When he finds out his boss is retiring to Arizona, a sailor has to find a way to buy the Westwind, a boat that he and his father built. He is also caught between two women: insensitive club singer Robin and sweet Laurel.
Charlie Rogers is a leather-jacketed biker who's fired from a singing engagement after getting into a fight with a group of college toughs. While riding his cycle to the next gig, an irate ... See full summary »
Rick Richards is a helicopter pilot who wants to set up a charter flying service in Hawaii -- along the way he makes some friends, including a young Hawaiian girl and her father, romances Judy Hudson, and sings a few songs.
Michael D. Moore
When the Kwimper family car runs out of gas on a new Florida highway and an officous state supervisor tries to run them off, Pop Kwimper digs in his heels and decides to do a little ... See full summary »
Mike works on a boat in Acapulco. When the bratty daughter of the boat owner gets him fired, Mike must find new work. Little boy Rauol helps him get a job as a lifeguard and singer at a ... See full summary »
Tulsa is a specialist in the US Army stationed in Germany. He loves to sing and has dreams to run his own nightclub when he leaves the army....but dreams don't come cheap. Tulsa places a ... See full summary »
Scott Heyward, whose the son of a millionaire, is tired of woman fawning over him because of his wealth, meets Tom, who's on his way to his new job as a water skiing instructor at a hotel. They envy each other's life and decide to switch places. So Scott pretends to be Tom and Tom lives it up pretending to be Scott. Scott meets Dianne who is trying to land a rich guy and when playboy James Jamison catches her eye, she asks Scott to help her snag him. Scott agrees to but finds himself attracted to her. Scott also decides to build a boat for a speedboat race that's going to take place in the hotel but he's using a new experimental chemical which doesn't hold in water, which his father forbade him to use. Written by
When the characters are on water skis, as he is supposed to be teaching her to ski, you can see she is wearing hosiery as worn with dresses. The toe piece is clearly visible when her foot is in the air on the rope. See more »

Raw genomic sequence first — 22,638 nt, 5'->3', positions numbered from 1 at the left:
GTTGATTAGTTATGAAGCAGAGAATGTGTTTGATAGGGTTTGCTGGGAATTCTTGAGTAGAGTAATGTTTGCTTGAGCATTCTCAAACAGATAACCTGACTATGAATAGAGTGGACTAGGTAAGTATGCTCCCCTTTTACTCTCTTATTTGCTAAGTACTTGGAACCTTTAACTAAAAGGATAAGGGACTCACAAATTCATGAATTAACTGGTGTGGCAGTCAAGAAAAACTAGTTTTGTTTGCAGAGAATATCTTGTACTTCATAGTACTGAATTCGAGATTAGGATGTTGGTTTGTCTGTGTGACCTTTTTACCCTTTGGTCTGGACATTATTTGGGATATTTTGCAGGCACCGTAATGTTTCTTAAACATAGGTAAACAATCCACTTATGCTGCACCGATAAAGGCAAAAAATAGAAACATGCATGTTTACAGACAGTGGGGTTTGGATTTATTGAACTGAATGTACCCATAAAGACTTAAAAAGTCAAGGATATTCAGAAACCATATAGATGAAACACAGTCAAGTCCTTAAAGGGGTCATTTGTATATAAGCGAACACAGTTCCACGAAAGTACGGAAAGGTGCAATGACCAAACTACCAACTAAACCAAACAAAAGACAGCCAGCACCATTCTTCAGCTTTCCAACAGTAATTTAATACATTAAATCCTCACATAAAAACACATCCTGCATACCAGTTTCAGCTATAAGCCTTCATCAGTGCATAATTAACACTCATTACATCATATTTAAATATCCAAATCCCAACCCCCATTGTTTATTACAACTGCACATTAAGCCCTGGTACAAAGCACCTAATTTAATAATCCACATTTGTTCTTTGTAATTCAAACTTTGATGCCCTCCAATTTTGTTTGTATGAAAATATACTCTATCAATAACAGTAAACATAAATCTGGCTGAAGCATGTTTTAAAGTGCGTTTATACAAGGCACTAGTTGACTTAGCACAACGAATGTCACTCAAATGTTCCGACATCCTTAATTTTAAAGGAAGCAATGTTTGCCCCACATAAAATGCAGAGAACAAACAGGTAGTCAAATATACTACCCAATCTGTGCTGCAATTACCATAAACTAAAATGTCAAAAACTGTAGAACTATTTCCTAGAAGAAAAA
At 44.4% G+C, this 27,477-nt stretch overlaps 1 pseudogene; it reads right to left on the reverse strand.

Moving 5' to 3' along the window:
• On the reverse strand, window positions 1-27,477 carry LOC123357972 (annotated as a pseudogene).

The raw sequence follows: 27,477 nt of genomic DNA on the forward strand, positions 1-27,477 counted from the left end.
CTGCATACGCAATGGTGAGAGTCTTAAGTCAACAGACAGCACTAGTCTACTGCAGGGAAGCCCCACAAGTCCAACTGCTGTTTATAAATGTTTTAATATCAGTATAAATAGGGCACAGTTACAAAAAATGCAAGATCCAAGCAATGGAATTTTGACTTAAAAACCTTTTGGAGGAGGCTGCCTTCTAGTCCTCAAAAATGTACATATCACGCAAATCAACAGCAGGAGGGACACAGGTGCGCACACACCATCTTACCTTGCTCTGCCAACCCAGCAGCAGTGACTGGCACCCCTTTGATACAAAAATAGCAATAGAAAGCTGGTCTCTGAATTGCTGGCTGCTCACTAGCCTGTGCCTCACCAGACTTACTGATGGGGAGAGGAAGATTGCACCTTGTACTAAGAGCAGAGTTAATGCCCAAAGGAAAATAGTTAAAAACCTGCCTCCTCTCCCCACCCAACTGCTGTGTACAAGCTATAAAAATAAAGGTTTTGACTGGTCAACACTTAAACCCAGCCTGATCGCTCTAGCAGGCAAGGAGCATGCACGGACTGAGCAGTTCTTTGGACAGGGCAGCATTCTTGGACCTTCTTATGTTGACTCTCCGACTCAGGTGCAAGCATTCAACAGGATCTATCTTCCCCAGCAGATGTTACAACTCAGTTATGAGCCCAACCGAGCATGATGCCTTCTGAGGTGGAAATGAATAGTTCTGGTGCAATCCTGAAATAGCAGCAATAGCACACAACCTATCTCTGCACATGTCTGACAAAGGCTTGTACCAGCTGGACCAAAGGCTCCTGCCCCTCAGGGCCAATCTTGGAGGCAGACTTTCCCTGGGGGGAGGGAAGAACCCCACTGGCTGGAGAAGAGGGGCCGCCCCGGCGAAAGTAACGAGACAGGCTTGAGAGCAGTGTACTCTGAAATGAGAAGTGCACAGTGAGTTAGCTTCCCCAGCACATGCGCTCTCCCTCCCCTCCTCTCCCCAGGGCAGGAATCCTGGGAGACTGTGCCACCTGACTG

While Tom and Diane were driving in Miami at the end of the movie, Tom points out to an oil field full of operating oil wells. There are no oil wells in Miami . See more »
As weird as this sounds, I've always preferred the Elvis movies that aren't considered among his best. His best include "Jailhouse Rock," "Loving You" and "Wild In The Country." You know, the heavier, more serious early ones.
No, I'll take his later films - you got it, the dumb, stupid, oh-so light ones. Films like "Tickle Me," "Girl Happy," "Spinout" and "Double Trouble." And "Clambake." The plots were always mindless fun and "Clambake" is no different.
Elvis was almost always a moody, brooding loner in the early films. He usually played unappreciative guys with chips on his shoulder the size of the Rock of Gibraltar. The characters in those films are guys I'd have little desire to know.
However, the guys he played in his later movies aren't that way at all. They're nice, decent, upstanding, fun-loving fellas. I like those guys. I like watching them as heroes, as leading characters in fun, dumb little movies. Hence, I like those movies a lot more. I couldn't give a rat's rear about appraising them as serious films because they're not.
In his silly mindless mid-'60s films, Elvis always had a goofy main sidekick. Here in "Clambake," it's Will Hutchins, who starred in one of Warner brothers' classic '60s television westerns, "Sugarfoot." And believe me, Hutchins can goof it up with the best of them.
The two wise, sage, old guys are (1) old pro James Gregory and (2) Bette Davis' ex, Gary Merrill, who, if you really look, often looked as though he hated whatever film he was in.
Elvis' Number One girl, Shelly Fabares plays the gal Elvis competes for with Bill "My Favorite Martian" Bixby. There are also plenty of Elvis Girls around, as usual.
Alas, there are no true classics or any memorable songs in the entire film. Tunes like "High Hopes" clone "Confidence" aren't either.
"Clambake" ain't no "Tickle me," but it's still great fun!
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